Nathan Hill gets to play with yet another new nano tank — this time from Interpet.
I promise that real soon, I’ll be laying off of nano tanks. I’ve got one in the pipeline (and only because it’s an entirely new brand) but for the forseeable, I want to concentrate on tanks for fish rather than shrimp. Manufacturers take note.
Interpet’s nano tank is an almost-24cm/9.6in cube design (24 x 24 x 25.2cm) that holds a volume of 12 l/2.7 gal. Unfortunately, I suspect most fish are out of the picture, unless you’re planning to use the set-up as a spawning tank for a pair of killifish, or some tiny Paedocypris. Aside that kind of specialist livestock, your safest option is one of invertebrates — namely shrimp. The packaging on the box takes a different approach, however, suggesting a total length of 12cm/4.8in of fish if the tank is temperate, and up to 18cm/7.2in of fish if tropical. You pays your money and you takes your choice, I guess.
The kit itself is respectable enough, if basic (and with tiny tanks, basic can be a virtue rather than a drawback). You get your curved acrylic tank, with integrated black, rear filter compartment. I’ll take nothing away from the design, which is smart, and the quality of the moulding is exceptional. Just don’t scratch it, or try to clean it up with a coarse pad — you’ll regret it.
The integrated filter comprises a pump encased in the rear housing, along with two filter media components. The first appears to house biomedia with a high surface area, while the other is a foam sachet containing carbon, so that’s all stages of filtration covered.
The pump powering all of this is an adorably diddy little thing (pumping out a less than diddy 200 lph) that sits at the bottom of the chamber and connects by a length of tubing to a return, via a well-thought out duckbill nozzle, so you can direct flow as needed. It’s surprisingly good. The pump/pipe combo works admirably when new, but loosens a little over time. If you can source some spare piping to replace it when it starts to push itself off, then do so. You’ll save a little frustration later down the line. Cleaning is a breeze, and just involves pulling off an impeller cover and getting in with a small brush. It only consumes 5W at full pelt, so the running cost weekly is literally pennies.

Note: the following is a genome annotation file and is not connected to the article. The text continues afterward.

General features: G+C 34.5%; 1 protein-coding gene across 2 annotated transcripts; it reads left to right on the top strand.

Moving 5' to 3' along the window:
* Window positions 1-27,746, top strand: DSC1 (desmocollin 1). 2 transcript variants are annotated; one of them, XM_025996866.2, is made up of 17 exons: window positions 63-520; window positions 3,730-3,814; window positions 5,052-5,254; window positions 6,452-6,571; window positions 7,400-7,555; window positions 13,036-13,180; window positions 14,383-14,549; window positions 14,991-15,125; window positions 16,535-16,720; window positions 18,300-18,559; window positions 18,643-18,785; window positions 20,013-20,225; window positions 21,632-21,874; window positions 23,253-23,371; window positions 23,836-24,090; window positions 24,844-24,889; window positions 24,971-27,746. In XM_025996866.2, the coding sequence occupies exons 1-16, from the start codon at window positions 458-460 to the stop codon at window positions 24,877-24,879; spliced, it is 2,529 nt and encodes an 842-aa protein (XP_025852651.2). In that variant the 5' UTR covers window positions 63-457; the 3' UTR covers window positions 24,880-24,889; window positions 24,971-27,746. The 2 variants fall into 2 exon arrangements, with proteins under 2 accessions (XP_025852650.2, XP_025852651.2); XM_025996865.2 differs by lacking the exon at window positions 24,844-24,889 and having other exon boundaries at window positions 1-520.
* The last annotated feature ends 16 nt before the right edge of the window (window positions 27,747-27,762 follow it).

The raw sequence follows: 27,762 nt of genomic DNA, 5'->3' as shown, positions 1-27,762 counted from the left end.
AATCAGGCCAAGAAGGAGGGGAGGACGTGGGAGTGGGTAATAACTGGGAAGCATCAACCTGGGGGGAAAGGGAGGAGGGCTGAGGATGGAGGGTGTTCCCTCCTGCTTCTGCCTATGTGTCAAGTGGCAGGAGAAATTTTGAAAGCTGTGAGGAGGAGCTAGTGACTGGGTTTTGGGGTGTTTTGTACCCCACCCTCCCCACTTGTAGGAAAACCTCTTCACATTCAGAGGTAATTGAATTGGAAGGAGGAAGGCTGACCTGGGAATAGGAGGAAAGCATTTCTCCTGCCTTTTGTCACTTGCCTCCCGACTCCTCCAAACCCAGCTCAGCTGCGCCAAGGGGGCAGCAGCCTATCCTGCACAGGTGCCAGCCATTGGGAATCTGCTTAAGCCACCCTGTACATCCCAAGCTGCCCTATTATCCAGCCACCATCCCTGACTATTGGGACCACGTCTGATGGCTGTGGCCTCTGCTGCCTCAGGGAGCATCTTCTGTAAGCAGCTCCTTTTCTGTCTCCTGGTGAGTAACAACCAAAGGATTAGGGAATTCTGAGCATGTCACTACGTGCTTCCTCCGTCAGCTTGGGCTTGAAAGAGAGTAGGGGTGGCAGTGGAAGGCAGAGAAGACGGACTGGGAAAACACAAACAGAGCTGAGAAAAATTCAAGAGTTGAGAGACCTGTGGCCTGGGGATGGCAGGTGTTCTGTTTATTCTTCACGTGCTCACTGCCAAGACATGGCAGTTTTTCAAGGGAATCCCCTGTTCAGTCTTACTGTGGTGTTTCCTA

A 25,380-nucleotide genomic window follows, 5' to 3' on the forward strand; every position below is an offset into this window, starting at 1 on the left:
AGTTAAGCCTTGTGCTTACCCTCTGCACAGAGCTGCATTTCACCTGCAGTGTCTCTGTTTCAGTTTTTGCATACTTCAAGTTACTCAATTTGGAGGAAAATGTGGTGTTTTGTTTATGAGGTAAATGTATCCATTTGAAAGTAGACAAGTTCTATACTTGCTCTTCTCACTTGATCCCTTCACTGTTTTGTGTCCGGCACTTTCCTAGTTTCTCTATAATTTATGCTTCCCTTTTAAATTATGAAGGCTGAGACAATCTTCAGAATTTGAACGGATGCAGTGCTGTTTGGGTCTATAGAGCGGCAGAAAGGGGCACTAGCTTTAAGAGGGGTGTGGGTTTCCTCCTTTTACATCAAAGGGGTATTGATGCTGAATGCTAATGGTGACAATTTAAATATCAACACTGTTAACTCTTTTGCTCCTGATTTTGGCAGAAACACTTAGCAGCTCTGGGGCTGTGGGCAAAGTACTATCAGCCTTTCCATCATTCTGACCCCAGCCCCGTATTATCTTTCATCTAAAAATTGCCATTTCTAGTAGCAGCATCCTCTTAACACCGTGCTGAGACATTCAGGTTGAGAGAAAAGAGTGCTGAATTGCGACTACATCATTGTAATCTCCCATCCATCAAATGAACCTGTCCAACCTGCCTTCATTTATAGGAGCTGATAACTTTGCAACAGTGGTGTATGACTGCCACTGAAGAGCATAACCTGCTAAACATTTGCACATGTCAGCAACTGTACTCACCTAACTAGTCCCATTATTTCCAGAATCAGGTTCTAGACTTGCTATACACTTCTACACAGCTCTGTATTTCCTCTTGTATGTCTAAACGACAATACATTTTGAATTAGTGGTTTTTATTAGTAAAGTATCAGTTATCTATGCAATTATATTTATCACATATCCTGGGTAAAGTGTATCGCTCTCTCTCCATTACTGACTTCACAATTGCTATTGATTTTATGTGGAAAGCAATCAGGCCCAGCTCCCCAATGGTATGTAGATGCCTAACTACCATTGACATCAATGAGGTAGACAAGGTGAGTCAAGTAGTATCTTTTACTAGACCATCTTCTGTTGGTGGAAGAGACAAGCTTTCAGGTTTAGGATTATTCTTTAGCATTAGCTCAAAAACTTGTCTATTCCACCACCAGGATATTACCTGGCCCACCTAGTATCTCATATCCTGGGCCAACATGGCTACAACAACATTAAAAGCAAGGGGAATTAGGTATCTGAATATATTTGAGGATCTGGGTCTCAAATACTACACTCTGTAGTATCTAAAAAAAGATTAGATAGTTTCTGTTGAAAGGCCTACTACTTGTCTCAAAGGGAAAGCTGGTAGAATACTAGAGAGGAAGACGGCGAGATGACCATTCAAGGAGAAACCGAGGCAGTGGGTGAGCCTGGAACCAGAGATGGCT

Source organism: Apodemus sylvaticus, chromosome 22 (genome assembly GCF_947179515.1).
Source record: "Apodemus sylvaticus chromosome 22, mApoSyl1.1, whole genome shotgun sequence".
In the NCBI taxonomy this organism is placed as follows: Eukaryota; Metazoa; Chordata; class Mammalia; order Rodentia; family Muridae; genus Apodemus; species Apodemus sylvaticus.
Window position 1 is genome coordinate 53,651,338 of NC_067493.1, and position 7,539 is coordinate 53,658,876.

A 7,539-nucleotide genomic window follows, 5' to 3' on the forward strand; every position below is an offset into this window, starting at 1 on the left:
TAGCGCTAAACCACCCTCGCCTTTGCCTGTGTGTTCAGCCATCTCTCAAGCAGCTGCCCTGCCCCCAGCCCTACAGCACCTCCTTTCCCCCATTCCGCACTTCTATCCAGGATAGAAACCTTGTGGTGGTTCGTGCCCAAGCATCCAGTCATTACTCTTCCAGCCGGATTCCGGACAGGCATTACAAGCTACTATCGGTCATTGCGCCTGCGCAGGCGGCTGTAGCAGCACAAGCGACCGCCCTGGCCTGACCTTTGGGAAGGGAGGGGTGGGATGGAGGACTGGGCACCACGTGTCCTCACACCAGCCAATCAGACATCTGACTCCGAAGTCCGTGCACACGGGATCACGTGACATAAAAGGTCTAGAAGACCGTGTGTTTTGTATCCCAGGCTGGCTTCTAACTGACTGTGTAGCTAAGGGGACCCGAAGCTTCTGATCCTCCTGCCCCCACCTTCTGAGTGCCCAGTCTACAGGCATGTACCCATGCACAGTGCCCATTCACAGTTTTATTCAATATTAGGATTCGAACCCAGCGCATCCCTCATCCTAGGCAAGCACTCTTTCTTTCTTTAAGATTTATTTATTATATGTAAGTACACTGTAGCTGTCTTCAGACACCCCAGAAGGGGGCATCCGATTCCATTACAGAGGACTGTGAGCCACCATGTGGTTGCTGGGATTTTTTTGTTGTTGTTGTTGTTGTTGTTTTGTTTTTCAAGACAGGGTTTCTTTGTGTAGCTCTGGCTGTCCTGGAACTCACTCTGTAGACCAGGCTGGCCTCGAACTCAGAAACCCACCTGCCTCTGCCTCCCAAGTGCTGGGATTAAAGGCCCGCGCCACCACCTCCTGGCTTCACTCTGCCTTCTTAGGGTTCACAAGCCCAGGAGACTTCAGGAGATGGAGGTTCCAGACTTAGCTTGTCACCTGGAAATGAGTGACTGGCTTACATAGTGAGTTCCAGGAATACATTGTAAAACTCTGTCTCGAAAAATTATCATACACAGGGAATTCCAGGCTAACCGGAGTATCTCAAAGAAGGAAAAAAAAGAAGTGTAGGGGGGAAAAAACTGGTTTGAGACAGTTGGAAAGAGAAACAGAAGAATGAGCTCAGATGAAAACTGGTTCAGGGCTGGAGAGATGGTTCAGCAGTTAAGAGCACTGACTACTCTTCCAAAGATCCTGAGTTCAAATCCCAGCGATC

The lighting is LED (hence the name of the package) and gives a nice enough 8000K-looking glow. The packaging claims 'high performance' for 'lush growth' but I don’t feel invited by the illumination to try out the most demanding Riccia or Heminathus types. For your generic Hygrophila, Echinodorus and Vallisneria types, I’m sure it’ll excel, though. Even better, with 12 diodes running at 0.2W each, it won’t break the bank any time this century. Splash out a bit more on the Interpet Auto Sunrise and Timer (auto timer, basically), and you can have a 10 hour on/14 hour off cycle without you needing to flick a switch ever.
The tank is advertised as 'ideal as a tropical or temperate' aquarium, but note that a heater isn’t included. If you want to go trop you’ll need an additional heater, and conveniently enough Interpet does make some very good nano tank heaters.
You also get a cover glass with a smart and simple bracket system to keep it attached.
Finally, the package includes some dechlorinator for your initial fill. You just need to buy the gravel, decor, etc.
It looks smart — real smart — and hats off to Interpet for making it both functional and simple to use. But — and I apply this to all manufacturers of tiny tanks — why do we have to have images of ill-suited fish on the packaging (in this case a none-too-tiny Synodontis species)?
As a shrimp tank, I’d say it’s definitely up there with the best. As a fish tank, I’d say I’m very, very reserved.
Ease of use: 5/5
Value for money: 3/5
Overall score: 4/5
Price: RRP £73.99; shop around and you’ll find it somewhere around the £50 mark.